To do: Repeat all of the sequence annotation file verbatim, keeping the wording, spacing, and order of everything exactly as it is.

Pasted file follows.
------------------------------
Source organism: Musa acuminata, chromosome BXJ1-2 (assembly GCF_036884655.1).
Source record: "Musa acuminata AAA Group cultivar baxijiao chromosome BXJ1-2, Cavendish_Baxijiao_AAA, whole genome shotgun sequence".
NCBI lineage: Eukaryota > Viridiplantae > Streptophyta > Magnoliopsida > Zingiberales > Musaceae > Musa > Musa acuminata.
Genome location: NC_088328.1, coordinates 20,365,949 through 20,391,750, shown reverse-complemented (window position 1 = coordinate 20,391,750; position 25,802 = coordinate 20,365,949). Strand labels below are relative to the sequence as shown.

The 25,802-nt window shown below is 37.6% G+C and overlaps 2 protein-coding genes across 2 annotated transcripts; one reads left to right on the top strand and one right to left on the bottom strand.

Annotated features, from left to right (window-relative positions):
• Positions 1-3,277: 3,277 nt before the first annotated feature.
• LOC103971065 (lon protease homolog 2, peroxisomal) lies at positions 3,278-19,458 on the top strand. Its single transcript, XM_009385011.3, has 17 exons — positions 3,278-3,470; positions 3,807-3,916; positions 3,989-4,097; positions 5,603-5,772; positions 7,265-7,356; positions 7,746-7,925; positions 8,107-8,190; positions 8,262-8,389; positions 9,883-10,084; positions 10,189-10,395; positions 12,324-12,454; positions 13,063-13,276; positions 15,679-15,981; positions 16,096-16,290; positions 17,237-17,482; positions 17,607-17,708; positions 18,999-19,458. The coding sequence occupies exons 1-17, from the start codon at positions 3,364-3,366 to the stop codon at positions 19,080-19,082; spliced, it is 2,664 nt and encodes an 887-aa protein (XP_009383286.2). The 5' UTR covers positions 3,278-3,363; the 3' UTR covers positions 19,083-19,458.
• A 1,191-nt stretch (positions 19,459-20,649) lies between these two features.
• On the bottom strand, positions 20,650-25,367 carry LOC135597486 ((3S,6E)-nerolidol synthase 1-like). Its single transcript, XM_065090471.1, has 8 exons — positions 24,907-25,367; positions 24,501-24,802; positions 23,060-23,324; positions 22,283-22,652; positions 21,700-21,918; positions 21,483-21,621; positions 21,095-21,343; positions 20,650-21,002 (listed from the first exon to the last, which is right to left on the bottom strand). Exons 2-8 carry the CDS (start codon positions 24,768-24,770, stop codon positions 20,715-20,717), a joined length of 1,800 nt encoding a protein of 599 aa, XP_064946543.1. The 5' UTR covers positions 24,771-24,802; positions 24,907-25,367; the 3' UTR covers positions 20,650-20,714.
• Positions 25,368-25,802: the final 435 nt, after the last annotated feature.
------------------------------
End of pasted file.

Source organism: Musa acuminata, chromosome BXJ1-2 (assembly GCF_036884655.1).
Source record: "Musa acuminata AAA Group cultivar baxijiao chromosome BXJ1-2, Cavendish_Baxijiao_AAA, whole genome shotgun sequence".
NCBI lineage: Eukaryota > Viridiplantae > Streptophyta > Magnoliopsida > Zingiberales > Musaceae > Musa > Musa acuminata.
Genome location: NC_088328.1, coordinates 20,365,949 through 20,391,750, shown reverse-complemented (window position 1 = coordinate 20,391,750; position 25,802 = coordinate 20,365,949). Strand labels below are relative to the sequence as shown.

The 25,802-nt window shown below is 37.6% G+C and overlaps 2 protein-coding genes across 2 annotated transcripts; one reads left to right on the top strand and one right to left on the bottom strand.

Annotated features, from left to right (window-relative positions):
• Positions 1-3,277: 3,277 nt before the first annotated feature.
• LOC103971065 (lon protease homolog 2, peroxisomal) lies at positions 3,278-19,458 on the top strand. Its single transcript, XM_009385011.3, has 17 exons — positions 3,278-3,470; positions 3,807-3,916; positions 3,989-4,097; positions 5,603-5,772; positions 7,265-7,356; positions 7,746-7,925; positions 8,107-8,190; positions 8,262-8,389; positions 9,883-10,084; positions 10,189-10,395; positions 12,324-12,454; positions 13,063-13,276; positions 15,679-15,981; positions 16,096-16,290; positions 17,237-17,482; positions 17,607-17,708; positions 18,999-19,458. The coding sequence occupies exons 1-17, from the start codon at positions 3,364-3,366 to the stop codon at positions 19,080-19,082; spliced, it is 2,664 nt and encodes an 887-aa protein (XP_009383286.2). The 5' UTR covers positions 3,278-3,363; the 3' UTR covers positions 19,083-19,458.
• A 1,191-nt stretch (positions 19,459-20,649) lies between these two features.
• On the bottom strand, positions 20,650-25,367 carry LOC135597486 ((3S,6E)-nerolidol synthase 1-like). Its single transcript, XM_065090471.1, has 8 exons — positions 24,907-25,367; positions 24,501-24,802; positions 23,060-23,324; positions 22,283-22,652; positions 21,700-21,918; positions 21,483-21,621; positions 21,095-21,343; positions 20,650-21,002 (listed from the first exon to the last, which is right to left on the bottom strand). Exons 2-8 carry the CDS (start codon positions 24,768-24,770, stop codon positions 20,715-20,717), a joined length of 1,800 nt encoding a protein of 599 aa, XP_064946543.1. The 5' UTR covers positions 24,771-24,802; positions 24,907-25,367; the 3' UTR covers positions 20,650-20,714.
• Positions 25,368-25,802: the final 435 nt, after the last annotated feature.